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Baseball Cards - FOR LOVE of the GAME

This print, by L. Prang & Co., depicts a game of baseball, circa 1887. The image is online via the Library of Congress. Click on it for a full-page view.

 

Mark Twain observed that baseball matched the character of nineteenth-century America. It was, he said:

the very symbol, the outward and visible expression of the drive and push and rush and struggle of the raging , tearing, booming nineteenth century. (Quoted in Autumn Glory: Baseball’s First World Series, by Louis P. Masur, page 192.)

Walt Whitman, the poet, went further, declaring that baseball was as important to Americans as their Constitution. He affectionately called it:

America’s game: has the snap, go, fling, of the American atmosphere - belongs as much to our institutions, fits into them as significantly, as our constitutions, laws: is just as important in the sum total of our historic life. It is the place where memory gathers. (Quoted in Autumn Glory: Baseball’s First World Series, by Louis P. Masur, page 192.)

By 1925, Virginia Woolf - the British novelist who was touring the United States that year - agreed with the conclusion of Ring Lardner (a then-famous writer) that “in America there is baseball instead of society.” In a country which was vast, young and lacking centuries of unifying traditions - unlike her own - Woolf saw baseball as an American common denominator. Unifying people, the game was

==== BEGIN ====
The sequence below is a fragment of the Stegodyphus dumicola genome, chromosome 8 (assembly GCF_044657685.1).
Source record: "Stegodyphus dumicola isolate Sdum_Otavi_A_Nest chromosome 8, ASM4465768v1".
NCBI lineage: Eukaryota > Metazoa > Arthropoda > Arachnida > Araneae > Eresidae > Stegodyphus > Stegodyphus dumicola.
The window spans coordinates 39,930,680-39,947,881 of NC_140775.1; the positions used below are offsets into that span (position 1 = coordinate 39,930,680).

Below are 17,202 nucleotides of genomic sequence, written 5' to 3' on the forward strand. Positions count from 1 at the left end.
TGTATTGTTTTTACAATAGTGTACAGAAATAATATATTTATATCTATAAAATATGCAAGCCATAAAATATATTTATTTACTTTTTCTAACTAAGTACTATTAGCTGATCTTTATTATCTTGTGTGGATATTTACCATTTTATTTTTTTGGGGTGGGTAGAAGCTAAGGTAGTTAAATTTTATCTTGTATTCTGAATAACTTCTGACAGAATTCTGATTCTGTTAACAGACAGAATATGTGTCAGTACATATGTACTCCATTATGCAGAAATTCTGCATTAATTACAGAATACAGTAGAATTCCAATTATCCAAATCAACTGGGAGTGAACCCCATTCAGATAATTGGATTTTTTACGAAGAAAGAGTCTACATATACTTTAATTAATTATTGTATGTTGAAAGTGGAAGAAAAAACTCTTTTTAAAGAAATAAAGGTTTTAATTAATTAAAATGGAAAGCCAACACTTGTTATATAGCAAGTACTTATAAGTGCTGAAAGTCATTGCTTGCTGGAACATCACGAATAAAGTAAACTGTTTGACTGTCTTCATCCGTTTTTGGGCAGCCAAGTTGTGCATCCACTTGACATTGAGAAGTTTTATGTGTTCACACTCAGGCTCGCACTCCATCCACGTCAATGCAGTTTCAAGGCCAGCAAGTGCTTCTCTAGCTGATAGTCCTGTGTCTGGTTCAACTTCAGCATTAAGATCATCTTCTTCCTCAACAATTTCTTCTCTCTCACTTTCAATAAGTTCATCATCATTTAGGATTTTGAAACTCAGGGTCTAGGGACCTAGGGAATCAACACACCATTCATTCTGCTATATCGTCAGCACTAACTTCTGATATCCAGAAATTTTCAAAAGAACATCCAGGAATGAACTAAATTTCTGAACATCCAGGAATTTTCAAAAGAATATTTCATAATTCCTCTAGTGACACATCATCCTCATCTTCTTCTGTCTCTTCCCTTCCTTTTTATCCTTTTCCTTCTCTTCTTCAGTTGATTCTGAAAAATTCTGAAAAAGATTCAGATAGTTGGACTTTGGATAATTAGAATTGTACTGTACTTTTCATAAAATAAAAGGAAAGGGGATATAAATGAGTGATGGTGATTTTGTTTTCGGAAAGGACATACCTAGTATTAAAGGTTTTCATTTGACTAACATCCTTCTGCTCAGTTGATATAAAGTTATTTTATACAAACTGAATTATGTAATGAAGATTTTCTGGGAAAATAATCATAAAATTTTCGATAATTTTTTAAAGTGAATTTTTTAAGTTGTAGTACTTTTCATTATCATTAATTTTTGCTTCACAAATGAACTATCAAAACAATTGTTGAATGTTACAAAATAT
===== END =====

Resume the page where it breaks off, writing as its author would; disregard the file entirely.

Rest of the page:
a centre, a meeting place for the divers activities of a people whom a continent isolates, [and] whom no tradition controls. (Quoted in The Norton Book of Sports, edited by George Plimpton, page 162.)

From reading H.L. Mencken’s American Language, published in 1919 (and subsequently updated), Woolf also knew that phrases like “play ball,” “strike out” and “shut out” were already part of America’s vocabulary. Admiring how Americans reacted to the sport that was “indigenous to the soil,” Woolf observed:

Americans are doing what the Elizabethans did - they are coining new words. (Quoted in Walt Whitman’s Native Representations, by Ed Folsom, page 28.)

Let’s take a look at the game - and how it was played - in the late-nineteenth and early-twentieth centuries.

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Author: Carole D. Bos, J.D. 5155stories and lessons created

Original Release: Jul 01, 2005

Updated Last Revision: Mar 11, 2016


To cite this story (For MLA citation guidance see easybib or OWL ):

"FOR LOVE of the GAME" AwesomeStories.com. Jul 01, 2005. Dec 16, 2018.
       <http://www.awesomestories.com/asset/view/FOR-LOVE-of-the-GAME-Baseball-Cards/1>.
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